Mar 22, 2019 - 11:24 AM
A hiring manager, for example, might ask: "Can you tell me about a time when you disagreed with a co-worker? How did you handle it?" One strategy for handling behavioral questions like this one is to use the STAR method. STAR stands for Situation, Action, Result.
Here's how the STAR method breaks down: You offer a concise scenario of the situation ("A co-worker was promoting ideas that I knew from checking the data would lead to a decrease in sales, not an increase.") Then, describe the action you took ("I asked to meet with the co-worker and had her review the data with me.") Finally, outline the result ("I worked with her to come up with a new proposal that was supported by the data and we both presented it at the next department meeting. It was well received and we went on to work on a project together, and developed great trust in one another.")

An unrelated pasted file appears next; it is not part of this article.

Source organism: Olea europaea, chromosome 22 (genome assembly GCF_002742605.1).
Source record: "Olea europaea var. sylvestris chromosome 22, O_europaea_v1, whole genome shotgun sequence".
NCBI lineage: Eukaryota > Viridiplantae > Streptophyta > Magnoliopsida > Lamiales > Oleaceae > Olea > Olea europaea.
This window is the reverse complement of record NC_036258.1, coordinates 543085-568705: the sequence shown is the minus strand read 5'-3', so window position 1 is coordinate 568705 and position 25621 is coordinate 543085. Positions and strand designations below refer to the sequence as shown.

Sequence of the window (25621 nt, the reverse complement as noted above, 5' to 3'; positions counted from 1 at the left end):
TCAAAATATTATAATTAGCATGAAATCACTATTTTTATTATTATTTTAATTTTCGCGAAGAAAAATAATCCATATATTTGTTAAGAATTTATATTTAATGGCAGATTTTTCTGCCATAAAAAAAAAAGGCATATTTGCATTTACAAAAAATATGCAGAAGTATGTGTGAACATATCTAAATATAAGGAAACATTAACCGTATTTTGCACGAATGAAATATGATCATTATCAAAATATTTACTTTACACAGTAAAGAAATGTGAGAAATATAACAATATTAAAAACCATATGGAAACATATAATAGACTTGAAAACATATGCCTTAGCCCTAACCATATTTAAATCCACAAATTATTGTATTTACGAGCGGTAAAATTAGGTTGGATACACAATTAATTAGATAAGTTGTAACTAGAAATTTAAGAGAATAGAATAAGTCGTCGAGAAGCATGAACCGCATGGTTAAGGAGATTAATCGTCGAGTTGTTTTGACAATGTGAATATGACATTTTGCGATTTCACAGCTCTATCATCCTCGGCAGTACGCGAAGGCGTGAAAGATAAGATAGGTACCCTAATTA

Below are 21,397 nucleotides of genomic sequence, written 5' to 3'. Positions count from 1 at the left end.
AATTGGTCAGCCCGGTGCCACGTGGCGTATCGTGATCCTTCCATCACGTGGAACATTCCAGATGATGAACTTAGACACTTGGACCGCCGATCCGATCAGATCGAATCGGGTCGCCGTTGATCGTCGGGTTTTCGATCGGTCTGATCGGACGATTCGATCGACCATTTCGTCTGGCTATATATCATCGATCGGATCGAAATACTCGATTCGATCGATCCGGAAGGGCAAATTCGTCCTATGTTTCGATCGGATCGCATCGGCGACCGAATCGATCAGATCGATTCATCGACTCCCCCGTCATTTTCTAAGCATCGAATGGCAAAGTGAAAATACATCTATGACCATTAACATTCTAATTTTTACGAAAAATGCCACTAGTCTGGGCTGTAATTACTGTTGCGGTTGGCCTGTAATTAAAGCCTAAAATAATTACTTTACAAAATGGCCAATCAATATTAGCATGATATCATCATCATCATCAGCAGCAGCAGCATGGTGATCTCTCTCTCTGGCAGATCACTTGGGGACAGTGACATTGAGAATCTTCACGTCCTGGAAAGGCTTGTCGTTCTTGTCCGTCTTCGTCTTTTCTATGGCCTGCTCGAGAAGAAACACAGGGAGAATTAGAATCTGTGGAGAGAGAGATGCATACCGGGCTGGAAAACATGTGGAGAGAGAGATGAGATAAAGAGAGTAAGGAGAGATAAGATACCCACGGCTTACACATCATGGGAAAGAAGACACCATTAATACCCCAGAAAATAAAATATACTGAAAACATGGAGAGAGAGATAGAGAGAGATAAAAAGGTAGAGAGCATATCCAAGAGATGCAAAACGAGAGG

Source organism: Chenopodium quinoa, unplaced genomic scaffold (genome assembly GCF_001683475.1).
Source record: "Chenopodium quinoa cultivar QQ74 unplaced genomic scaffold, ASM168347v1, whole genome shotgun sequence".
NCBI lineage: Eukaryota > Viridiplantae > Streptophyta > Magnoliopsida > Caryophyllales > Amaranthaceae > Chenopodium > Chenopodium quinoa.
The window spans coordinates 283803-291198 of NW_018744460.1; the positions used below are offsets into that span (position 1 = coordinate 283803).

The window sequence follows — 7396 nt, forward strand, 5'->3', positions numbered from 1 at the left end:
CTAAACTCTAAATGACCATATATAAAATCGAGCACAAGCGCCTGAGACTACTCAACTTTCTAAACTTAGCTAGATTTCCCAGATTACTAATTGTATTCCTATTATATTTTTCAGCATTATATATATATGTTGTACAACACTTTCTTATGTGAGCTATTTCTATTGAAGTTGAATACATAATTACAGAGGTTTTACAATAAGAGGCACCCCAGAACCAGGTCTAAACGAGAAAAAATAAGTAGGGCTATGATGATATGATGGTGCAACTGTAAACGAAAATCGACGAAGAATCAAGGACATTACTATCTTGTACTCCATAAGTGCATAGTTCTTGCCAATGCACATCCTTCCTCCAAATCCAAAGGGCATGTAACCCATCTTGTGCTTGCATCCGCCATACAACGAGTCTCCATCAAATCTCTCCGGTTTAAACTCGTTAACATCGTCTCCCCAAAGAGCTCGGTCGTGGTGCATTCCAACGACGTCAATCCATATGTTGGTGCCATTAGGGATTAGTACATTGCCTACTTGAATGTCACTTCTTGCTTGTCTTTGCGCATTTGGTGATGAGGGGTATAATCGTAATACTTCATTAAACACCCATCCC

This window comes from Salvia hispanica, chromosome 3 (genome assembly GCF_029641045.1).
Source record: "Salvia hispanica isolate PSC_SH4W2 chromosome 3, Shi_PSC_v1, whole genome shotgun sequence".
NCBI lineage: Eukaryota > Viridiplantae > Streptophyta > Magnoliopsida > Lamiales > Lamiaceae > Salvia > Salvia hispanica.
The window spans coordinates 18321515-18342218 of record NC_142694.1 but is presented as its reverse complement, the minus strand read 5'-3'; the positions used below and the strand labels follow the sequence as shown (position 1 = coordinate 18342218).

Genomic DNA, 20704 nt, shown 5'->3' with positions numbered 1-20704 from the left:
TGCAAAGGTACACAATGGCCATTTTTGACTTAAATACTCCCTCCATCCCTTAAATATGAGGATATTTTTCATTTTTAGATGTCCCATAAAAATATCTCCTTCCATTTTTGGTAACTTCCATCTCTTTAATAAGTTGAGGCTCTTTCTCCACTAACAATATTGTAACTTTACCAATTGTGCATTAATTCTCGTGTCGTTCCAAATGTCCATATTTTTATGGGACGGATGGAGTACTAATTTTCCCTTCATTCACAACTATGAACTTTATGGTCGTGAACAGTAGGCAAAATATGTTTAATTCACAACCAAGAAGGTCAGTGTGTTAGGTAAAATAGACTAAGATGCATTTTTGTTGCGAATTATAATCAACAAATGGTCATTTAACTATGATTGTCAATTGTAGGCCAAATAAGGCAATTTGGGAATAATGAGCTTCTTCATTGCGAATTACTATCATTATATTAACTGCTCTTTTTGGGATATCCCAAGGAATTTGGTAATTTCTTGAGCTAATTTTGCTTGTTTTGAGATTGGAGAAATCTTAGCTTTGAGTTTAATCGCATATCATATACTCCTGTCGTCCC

Check out this guide to 30 behavioral interview questions you should be ready to answer, and get prepped in advance!
Aug 20, 2018 - 03:06 PM
In short, you can expect your potential employer to ask you about your behavior in past professional situations. If you do not have a relevant example to provide, they will likely ask you to respond hypothetically. Reviewing sample behavioral interview questions can help you further understand what to expect from this process and prepare answers that showcase your best qualities as a candidate.
Your interviewer will look for indication of your priorities and values as a prospective employee, so be sure to provide answers that focus on the qualities they are likely looking for. If you are applying for a customer service job, for example, provide examples that demonstrate your stellar soft skills. When interviewing for a tech position, answer with examples that prove your knowledge and expertise.